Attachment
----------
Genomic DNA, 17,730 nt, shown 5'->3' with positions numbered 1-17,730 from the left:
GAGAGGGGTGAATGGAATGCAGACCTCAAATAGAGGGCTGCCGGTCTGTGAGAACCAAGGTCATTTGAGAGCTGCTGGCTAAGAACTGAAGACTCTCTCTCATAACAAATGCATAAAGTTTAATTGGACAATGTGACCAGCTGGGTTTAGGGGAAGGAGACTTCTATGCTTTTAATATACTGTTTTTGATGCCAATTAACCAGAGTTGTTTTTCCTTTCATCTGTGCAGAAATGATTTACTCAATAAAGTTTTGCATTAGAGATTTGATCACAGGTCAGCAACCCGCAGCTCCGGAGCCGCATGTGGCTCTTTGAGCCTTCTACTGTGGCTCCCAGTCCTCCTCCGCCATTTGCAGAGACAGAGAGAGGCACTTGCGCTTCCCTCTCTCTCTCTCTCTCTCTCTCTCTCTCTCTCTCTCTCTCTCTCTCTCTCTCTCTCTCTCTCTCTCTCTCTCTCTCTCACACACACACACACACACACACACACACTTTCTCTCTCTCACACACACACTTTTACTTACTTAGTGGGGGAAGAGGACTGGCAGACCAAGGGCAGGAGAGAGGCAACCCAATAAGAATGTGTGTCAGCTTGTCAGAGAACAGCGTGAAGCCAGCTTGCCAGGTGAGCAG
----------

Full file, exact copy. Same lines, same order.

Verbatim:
Genomic DNA, 17,730 nt, shown 5'->3' with positions numbered 1-17,730 from the left:
GAGAGGGGTGAATGGAATGCAGACCTCAAATAGAGGGCTGCCGGTCTGTGAGAACCAAGGTCATTTGAGAGCTGCTGGCTAAGAACTGAAGACTCTCTCTCATAACAAATGCATAAAGTTTAATTGGACAATGTGACCAGCTGGGTTTAGGGGAAGGAGACTTCTATGCTTTTAATATACTGTTTTTGATGCCAATTAACCAGAGTTGTTTTTCCTTTCATCTGTGCAGAAATGATTTACTCAATAAAGTTTTGCATTAGAGATTTGATCACAGGTCAGCAACCCGCAGCTCCGGAGCCGCATGTGGCTCTTTGAGCCTTCTACTGTGGCTCCCAGTCCTCCTCCGCCATTTGCAGAGACAGAGAGAGGCACTTGCGCTTCCCTCTCTCTCTCTCTCTCTCTCTCTCTCTCTCTCTCTCTCTCTCTCTCTCTCTCTCTCTCTCTCTCTCTCTCTCTCTCTCACACACACACACACACACACACACACACTTTCTCTCTCTCACACACACACTTTTACTTACTTAGTGGGGGAAGAGGACTGGCAGACCAAGGGCAGGAGAGAGGCAACCCAATAAGAATGTGTGTCAGCTTGTCAGAGAACAGCGTGAAGCCAGCTTGCCAGGTGAGCAG